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Saturday, February 16 , 2019, 3:44 am | Fair 51º


Budget Cuts Force Local Libraries to Reduce Hours

The Central and Eastside branches will close on Mondays, and room rental fees are going up

Even on a warm summer afternoon, the Santa Barbara Central Library is filled with children flipping through colorful books, older adults lounging with newspapers and college students scribbling notes. But with the city’s recent budget cuts, library patrons are sure to feel the cut in hours.

Beginning July 12, the Santa Barbara Central Library and the Eastside Branch Library, including meeting rooms and the Faulkner Gallery, will be closed on Mondays. The closure will be in addition to the unpaid employee furlough closures. Fees for renting the meeting rooms and galleries also will increase.

Although the city restored $50,000 to the budget, library staff chose to use the money to keep the book, periodical, downloadable book, CD and DVD collections current.

“Closing one day a week is a big change, but I preferred to keep a book budget so people can find what they are looking for,” Library Director Irene Macias said. “I’ve received so much feedback over the lack of materials.”

More than 600,000 items are checked out each year at the Central Library alone.

“We all thought long and hard about the decision to close on Mondays,” said Sarah Rosenbloom, manager of library services at the Central Library. “But we decided that we could offer better services in the six days we would be open.”

“We’ve lost four full-time positions over the last year or so,” Macias said. “It’s difficult to meet people’s needs with a smaller staff. Now that our staff is spread over fewer days, we can serve more people. For the most part, people will adjust. The library may become a little busier. Those that use this as a quiet place away will definitely feel the impact.”

Many community residents rely on the quiet atmosphere of the library.

Christian Newhan, 21, said he comes to the downtown library at least four times a week to study for his summer math class at SBCC.

“I can’t study at my house,” he said. “Environment has such a profound effect on studying. In the library, I can get away from distractions.”

Andrea Welch lives downtown and said she goes to the library to study for her graduate school entrance exam.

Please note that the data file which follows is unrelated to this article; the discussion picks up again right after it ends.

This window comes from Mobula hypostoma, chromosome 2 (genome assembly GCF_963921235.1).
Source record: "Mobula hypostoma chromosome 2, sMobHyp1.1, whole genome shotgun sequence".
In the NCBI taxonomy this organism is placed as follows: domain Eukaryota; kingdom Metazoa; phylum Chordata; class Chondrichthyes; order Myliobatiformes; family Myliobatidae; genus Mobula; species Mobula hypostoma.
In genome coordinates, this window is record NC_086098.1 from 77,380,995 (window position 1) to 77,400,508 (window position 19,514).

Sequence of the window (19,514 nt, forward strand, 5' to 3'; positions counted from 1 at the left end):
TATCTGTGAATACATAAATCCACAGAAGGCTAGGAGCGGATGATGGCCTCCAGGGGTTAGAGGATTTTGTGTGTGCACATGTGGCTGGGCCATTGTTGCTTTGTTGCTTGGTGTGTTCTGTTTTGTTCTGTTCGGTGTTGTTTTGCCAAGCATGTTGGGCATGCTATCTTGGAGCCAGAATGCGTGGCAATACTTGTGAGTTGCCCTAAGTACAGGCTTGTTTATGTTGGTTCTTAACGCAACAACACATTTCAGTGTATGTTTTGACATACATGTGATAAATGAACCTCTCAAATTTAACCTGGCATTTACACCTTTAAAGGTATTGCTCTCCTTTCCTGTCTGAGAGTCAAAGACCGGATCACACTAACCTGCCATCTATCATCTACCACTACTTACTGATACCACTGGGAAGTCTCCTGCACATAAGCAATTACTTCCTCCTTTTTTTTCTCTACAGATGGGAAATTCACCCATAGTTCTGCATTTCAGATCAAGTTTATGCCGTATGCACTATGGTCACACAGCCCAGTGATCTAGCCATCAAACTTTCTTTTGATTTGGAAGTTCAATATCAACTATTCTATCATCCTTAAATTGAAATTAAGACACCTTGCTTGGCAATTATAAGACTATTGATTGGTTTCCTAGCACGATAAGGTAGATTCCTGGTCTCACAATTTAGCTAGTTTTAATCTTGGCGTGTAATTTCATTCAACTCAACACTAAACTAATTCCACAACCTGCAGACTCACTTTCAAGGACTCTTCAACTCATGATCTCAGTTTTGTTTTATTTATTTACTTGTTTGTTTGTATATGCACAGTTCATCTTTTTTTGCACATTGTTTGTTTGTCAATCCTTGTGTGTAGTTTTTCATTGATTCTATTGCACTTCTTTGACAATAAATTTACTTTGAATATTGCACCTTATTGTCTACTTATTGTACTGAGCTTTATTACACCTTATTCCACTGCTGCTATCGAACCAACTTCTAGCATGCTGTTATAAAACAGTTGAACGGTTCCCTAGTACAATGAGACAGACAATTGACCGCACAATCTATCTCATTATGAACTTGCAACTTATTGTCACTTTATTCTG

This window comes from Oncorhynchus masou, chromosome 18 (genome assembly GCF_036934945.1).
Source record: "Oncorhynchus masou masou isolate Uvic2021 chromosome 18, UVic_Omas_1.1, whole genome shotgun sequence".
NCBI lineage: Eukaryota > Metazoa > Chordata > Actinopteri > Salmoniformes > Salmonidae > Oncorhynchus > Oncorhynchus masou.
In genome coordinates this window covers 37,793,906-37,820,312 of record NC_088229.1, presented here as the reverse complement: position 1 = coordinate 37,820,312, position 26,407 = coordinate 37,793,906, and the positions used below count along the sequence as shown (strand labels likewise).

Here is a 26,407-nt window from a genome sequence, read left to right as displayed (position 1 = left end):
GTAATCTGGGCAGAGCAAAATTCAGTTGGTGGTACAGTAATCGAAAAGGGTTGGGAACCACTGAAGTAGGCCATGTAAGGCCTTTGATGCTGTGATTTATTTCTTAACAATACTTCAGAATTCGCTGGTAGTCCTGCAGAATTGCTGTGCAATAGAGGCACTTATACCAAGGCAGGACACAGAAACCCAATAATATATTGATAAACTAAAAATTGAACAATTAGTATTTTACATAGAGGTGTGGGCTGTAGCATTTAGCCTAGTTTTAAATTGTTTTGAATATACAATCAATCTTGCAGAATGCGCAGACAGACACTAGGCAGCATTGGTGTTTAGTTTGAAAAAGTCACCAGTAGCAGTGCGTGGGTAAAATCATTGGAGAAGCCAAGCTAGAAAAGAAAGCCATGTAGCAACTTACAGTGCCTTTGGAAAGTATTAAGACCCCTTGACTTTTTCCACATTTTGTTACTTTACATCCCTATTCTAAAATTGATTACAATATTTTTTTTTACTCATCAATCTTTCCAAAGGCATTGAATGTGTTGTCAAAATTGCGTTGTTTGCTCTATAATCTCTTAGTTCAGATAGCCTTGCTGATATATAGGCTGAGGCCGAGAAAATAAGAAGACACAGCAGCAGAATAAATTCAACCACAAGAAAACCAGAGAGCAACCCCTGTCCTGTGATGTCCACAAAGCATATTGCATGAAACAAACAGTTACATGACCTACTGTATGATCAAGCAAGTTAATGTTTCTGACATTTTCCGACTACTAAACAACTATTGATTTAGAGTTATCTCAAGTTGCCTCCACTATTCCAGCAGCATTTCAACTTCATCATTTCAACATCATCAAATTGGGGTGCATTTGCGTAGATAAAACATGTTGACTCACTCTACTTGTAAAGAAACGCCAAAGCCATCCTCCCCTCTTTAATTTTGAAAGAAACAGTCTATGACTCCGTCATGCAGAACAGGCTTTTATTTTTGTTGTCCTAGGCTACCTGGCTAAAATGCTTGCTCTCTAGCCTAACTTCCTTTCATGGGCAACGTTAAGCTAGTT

“It’s quiet here, so I can focus,” she said. “It’s a very important place. Some people won’t realize that until it’s gone.”

Macias agreed the library plays an important role in the community.

“The library is an institution for lifelong learning,” she said. “We get kids on the right track through our summer reading program. We help maintain reading skills over the summer while kids are out of school.”

Volunteers of all ages have been filling in gaps created by budget cuts. More than 30 high school students work in the children’s department as “volunteens” for the summer reading program, which serves more than 700 kids at the Central Library. With prizes donated by the community, the “Make a Splash” program motivates kids and teens to keep reading even when school is out for the summer. The library also hosts storytelling shows and performances for families.

“Honestly, I haven’t really been to the library for years, but I’m here now for my girls,” said Joaquin Rivas, a father of two little girls. “My 7-year-old is interested in the Twilight books. I made a deal — if she reads the entire first book, then I will go out and buy the rest. She also wants to learn how to sew, so we picked up a sewing book. Now that it’s summer, I’m going to come here more often.”

Other branches would have cut their Monday hours, but were rescued through fundraising and donations. The Goleta Library will remain open from noon to 6 p.m. on Mondays thanks to funding from the Friends of the Goleta Valley Library. The Montecito Library will be open from 9:30 a.m. to 7 p.m. on Mondays with funding from the Friends of the Montecito Library.

Click here for a complete schedule of library hours.

“Libraries all over the country are being impacted — hours slashed, branches closed,” Macias said. “It’s a difficult time for all city employees. We are stretched very thin.”

Noozhawk intern Andrea Ellickson, a UCSB graduate, is a journalism student at SBCC. She can be reached at .(JavaScript must be enabled to view this email address).

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